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New FMCSA Hours-of-Service Enforcement Set for July 1

May 24, 2013

As thoughts of summer begin to take hold with the lead-in to the Memorial Day weekend, Wheels reminded its accounts and fleets in general that a 2011 law revising the federal hours-of-service requirements for commercial truck drivers in the U.S. will be enforced starting July 1.

The law, enacted by the U.S. Department of Transportation’s Federal Motor Carrier Safety Administration (FMCSA), reduces the maximum number of hours the driver of a commercial motor vehicle (CMV) can work per week. Under the old rules, CMV drivers could work an average of up to 82 hours within a seven-day period. The new rules limit a driver’s weekly on-duty time to 70 hours, after which he or she must “restart” his or her weekly clocks with at least 34 consecutive hours of off-duty time. As part of this provision, drivers who maximize their weekly work hours must take at least two nights’ rest from 1:00 a.m. to 5:00 a.m. during the 34 hour restart period.

The new law retains the 11-hour daily driving limit (within the 14-hour duty window) after 10 consecutive off-duty hours. However, CMV drivers now cannot be on duty for more than eight consecutive hours without taking a break of at least 30 minutes. Drivers can take the 30-minute break at any time during the eight-hour period; however, if eight hours of consecutive on duty time have elapsed without rest, the driver must immediately take a 30-minute break before driving. The 30 minute rest break does not apply to carriers in Alaska if they are using the Alaska exemption.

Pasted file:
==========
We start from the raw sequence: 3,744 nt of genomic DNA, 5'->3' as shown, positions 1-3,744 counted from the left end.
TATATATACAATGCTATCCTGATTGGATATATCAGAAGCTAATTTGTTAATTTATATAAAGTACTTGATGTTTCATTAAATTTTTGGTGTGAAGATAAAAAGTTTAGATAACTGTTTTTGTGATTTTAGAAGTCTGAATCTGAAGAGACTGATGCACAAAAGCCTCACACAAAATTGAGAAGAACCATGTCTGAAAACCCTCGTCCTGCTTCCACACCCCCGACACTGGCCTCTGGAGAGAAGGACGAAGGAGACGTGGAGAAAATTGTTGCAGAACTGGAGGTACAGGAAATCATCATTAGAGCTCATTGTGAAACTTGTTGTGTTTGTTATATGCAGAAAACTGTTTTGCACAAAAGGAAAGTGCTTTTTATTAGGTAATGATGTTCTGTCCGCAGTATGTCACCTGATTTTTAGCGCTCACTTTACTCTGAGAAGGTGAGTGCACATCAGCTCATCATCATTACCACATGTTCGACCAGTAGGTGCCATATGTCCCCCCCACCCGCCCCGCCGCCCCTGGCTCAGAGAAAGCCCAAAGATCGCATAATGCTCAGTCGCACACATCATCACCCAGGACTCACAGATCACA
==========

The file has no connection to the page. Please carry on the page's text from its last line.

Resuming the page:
Companies should be aware that under the new rule, driving for three or more hours beyond the daily driving-time limit of 11 hours could be considered an “egregious” violation, Wheels noted.  Companies whose drivers commit such violations face fines of up to $11,000 for each offense, while individual drivers can be fined up to $2,750.

The new law, which was originally published in December of 2011, has technically been in effect since February 27, 2012.  But the “grace period” implemented by the FMCSA has postponed active enforcement of the law until July 1, 2013.

For additional details regarding the new law and information on what type of vehicle qualifies as a CMV, please visit the FMCSA’s website.  

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  1. 1. Taylor [ May 24, 2013 @ 12:40PM ]

    No way this is going go work..Less time to drive means less money..No way!!

  2. 2. Bruce [ May 25, 2013 @ 07:37AM ]

    11 hours of driving is a very long day, at a 55mph avg is 605 miles, Plenty for me. But the 2700 dollar fine pretty steep, to most company drivers otr, drivers witch is almost a months pay

  3. 3. andew fabian [ June 25, 2013 @ 05:53PM ]

    all well and good what are the hours of service regulations for a driver that works 5 days on with two days off as well as a driver that works 6 days a week with two days off what will be the daily hour limit since there has to be a 30 minute break? these questions would be for a local driver home every night not a longhaul driver

  4. 4. James Jones [ June 29, 2013 @ 12:23AM ]

    Just a bunch of bureaucratic bs! Biting the hand that feeds you.....check the statistics! Cars cause more accidents, kill more people, far more dangerous because of less integral drivers! You're regulating these truckers out of business....or was that the plan all along?

  5. 5. James Jones [ June 29, 2013 @ 12:26AM ]

    Sick of pencil pushers, you're the biggest problem. Just enforce the current laws and things will be just fine. But you the big government have to regulate regulations that have been regulated already, where does it stop?


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